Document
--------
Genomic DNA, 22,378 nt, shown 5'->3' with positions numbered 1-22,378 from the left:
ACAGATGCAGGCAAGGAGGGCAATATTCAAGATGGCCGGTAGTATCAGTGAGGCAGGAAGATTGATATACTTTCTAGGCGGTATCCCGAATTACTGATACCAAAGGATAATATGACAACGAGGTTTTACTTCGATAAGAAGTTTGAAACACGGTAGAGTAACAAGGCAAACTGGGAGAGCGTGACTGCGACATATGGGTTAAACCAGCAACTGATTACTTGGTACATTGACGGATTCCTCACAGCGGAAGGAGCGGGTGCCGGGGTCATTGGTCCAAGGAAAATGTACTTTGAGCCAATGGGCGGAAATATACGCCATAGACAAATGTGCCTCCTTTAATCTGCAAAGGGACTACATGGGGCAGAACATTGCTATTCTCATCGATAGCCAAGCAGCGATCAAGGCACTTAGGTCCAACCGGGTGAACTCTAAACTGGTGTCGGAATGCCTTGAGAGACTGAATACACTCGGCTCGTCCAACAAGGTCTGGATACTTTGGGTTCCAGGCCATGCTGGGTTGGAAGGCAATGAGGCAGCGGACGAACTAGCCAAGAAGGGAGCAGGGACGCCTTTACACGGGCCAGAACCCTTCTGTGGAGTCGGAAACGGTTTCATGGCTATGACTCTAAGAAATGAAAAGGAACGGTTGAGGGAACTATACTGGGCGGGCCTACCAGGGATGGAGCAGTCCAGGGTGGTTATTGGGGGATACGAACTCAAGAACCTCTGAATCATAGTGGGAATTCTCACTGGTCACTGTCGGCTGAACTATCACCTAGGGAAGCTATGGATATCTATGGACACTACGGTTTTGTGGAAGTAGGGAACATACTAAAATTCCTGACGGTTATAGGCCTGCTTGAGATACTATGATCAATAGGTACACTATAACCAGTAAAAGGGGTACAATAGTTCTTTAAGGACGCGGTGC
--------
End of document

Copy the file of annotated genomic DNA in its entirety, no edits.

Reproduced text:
Genomic DNA, 22,378 nt, shown 5'->3' with positions numbered 1-22,378 from the left:
ACAGATGCAGGCAAGGAGGGCAATATTCAAGATGGCCGGTAGTATCAGTGAGGCAGGAAGATTGATATACTTTCTAGGCGGTATCCCGAATTACTGATACCAAAGGATAATATGACAACGAGGTTTTACTTCGATAAGAAGTTTGAAACACGGTAGAGTAACAAGGCAAACTGGGAGAGCGTGACTGCGACATATGGGTTAAACCAGCAACTGATTACTTGGTACATTGACGGATTCCTCACAGCGGAAGGAGCGGGTGCCGGGGTCATTGGTCCAAGGAAAATGTACTTTGAGCCAATGGGCGGAAATATACGCCATAGACAAATGTGCCTCCTTTAATCTGCAAAGGGACTACATGGGGCAGAACATTGCTATTCTCATCGATAGCCAAGCAGCGATCAAGGCACTTAGGTCCAACCGGGTGAACTCTAAACTGGTGTCGGAATGCCTTGAGAGACTGAATACACTCGGCTCGTCCAACAAGGTCTGGATACTTTGGGTTCCAGGCCATGCTGGGTTGGAAGGCAATGAGGCAGCGGACGAACTAGCCAAGAAGGGAGCAGGGACGCCTTTACACGGGCCAGAACCCTTCTGTGGAGTCGGAAACGGTTTCATGGCTATGACTCTAAGAAATGAAAAGGAACGGTTGAGGGAACTATACTGGGCGGGCCTACCAGGGATGGAGCAGTCCAGGGTGGTTATTGGGGGATACGAACTCAAGAACCTCTGAATCATAGTGGGAATTCTCACTGGTCACTGTCGGCTGAACTATCACCTAGGGAAGCTATGGATATCTATGGACACTACGGTTTTGTGGAAGTAGGGAACATACTAAAATTCCTGACGGTTATAGGCCTGCTTGAGATACTATGATCAATAGGTACACTATAACCAGTAAAAGGGGTACAATAGTTCTTTAAGGACGCGGTGC